This series spans a two-year cycle and includes basic science and clinical information within each subspecialty. The content and format of the curriculum (e.g. lectures, case presentations, journal club, etc.) will be at the discretion of the faculty member(s) assigned. Subsections include otology/skull base, general/basic science/radiology, head and neck oncology/pathology, laryngology/voice, sinus/rhinology/allergy, facial plastics/reconstructive surgery/facial trauma, and pediatric otolaryngology. A journal club is held quarterly in association with the subspecialty being presented in the Core Curriculum.

Otolaryngology Research Conference (monthly)
This conference is designed to instill core knowledge of basic research methodology and skills, provide a forum for presentation of research and feedback, and provide mentorship for developing researchers. Lectures are given by faculty members and residents present research proposals and summaries.

Head and Neck Tumor Board (weekly)
There are two multi-disciplinary head and neck conferences, one held at the VA Medical Center and one held at Froedtert Hospital. Tumor Board is a multidisciplinary conference held in conjunction with radiation oncology, hematology/oncology, speech pathology, nursing, and hospital dentistry. Each new cancer patient is presented. Radiologic studies are reviewed. Work-up and management for each patient are discussed and decisions regarding care are made.

Facial Trauma Conference (bi-monthly Sept-May)
This conference is held jointly with plastic surgery, oculoplastic surgery, and oral surgery. It is a lecture style conference.

Wednesday and Friday Morning Clinical Conferences (weekly)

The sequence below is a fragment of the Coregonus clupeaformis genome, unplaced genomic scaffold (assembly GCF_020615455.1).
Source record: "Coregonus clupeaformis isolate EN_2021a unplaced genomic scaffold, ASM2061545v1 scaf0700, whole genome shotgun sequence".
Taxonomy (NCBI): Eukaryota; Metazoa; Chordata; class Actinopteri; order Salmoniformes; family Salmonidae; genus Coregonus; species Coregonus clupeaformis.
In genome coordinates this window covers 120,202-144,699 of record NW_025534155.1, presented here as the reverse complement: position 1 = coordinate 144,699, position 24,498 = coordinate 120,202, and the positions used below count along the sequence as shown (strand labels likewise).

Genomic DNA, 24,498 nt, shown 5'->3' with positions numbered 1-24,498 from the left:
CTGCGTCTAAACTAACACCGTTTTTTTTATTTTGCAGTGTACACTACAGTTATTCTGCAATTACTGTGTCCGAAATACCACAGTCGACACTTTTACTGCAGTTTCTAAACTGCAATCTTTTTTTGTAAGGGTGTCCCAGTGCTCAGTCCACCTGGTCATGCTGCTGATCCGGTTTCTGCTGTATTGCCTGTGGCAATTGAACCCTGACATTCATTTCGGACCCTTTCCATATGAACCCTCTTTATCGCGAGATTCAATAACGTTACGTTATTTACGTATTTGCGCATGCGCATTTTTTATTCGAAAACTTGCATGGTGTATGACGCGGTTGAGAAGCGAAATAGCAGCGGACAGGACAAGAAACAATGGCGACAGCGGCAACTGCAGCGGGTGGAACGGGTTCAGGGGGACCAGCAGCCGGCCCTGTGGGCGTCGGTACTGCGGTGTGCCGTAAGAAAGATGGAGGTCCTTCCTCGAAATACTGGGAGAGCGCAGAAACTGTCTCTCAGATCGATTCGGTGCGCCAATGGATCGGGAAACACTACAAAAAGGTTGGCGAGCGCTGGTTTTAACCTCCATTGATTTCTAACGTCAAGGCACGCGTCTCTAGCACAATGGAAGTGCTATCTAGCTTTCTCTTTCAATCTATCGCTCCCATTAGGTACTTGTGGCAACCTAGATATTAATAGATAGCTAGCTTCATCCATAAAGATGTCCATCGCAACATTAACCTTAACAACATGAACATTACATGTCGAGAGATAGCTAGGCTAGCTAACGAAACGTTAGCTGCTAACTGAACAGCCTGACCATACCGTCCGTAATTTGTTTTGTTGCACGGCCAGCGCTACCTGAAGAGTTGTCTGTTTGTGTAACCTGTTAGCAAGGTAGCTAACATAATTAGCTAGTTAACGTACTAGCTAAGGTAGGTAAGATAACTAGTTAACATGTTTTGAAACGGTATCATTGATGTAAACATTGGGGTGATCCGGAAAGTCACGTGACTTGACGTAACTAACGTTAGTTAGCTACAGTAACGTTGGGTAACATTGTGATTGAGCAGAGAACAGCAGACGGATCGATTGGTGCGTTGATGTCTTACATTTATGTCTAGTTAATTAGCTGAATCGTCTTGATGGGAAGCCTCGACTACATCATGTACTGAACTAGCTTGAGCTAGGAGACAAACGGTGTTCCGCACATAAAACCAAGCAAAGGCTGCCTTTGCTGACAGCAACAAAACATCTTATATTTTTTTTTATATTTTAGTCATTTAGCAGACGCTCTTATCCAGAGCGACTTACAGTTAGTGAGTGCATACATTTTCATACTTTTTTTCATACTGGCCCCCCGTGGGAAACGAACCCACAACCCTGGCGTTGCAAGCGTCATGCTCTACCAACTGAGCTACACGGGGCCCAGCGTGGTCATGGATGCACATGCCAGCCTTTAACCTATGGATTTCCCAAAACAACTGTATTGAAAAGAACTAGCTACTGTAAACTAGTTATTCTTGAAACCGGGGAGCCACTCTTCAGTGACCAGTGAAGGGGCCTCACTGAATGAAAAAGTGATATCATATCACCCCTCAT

A faculty member leads a discussion of a clinically relevant topic, based on articles or cases. Regular conferences cover topics in pediatric otolaryngology, laryngology, facial plastic surgery, otology, sinus and rhinology, and head and neck.

Education Working Group (every other month)
The Program Director invites faculty and residents to discuss various aspects of the residency. This informal conference has may cover such topics as schedule implementation, technical standards, rotation effectiveness, call responsibilities, research experience, new conference development, the residency review process, programmatic suggestions, operative experience, and curriculum innovation.

Yearly hands-on experiences introduce residents to techniques and/or expand and refine their surgical skills. Courses include:
Bronchoscopy Simulation
Ear Tube Simulation
Endoscopic Sinus Surgery
Rhinoplasty
Temporal Bone Dissection
Tracheostomy Simulation
Application Process

The otolaryngology residency at the Medical College of Wisconsin is 5 years in length, and 3 candidates are matched each year. The application and match processes are administered by the Association of American Medical College’s Electronic Residency Application Service (ERAS) and the National Resident Matching Program (NRMP).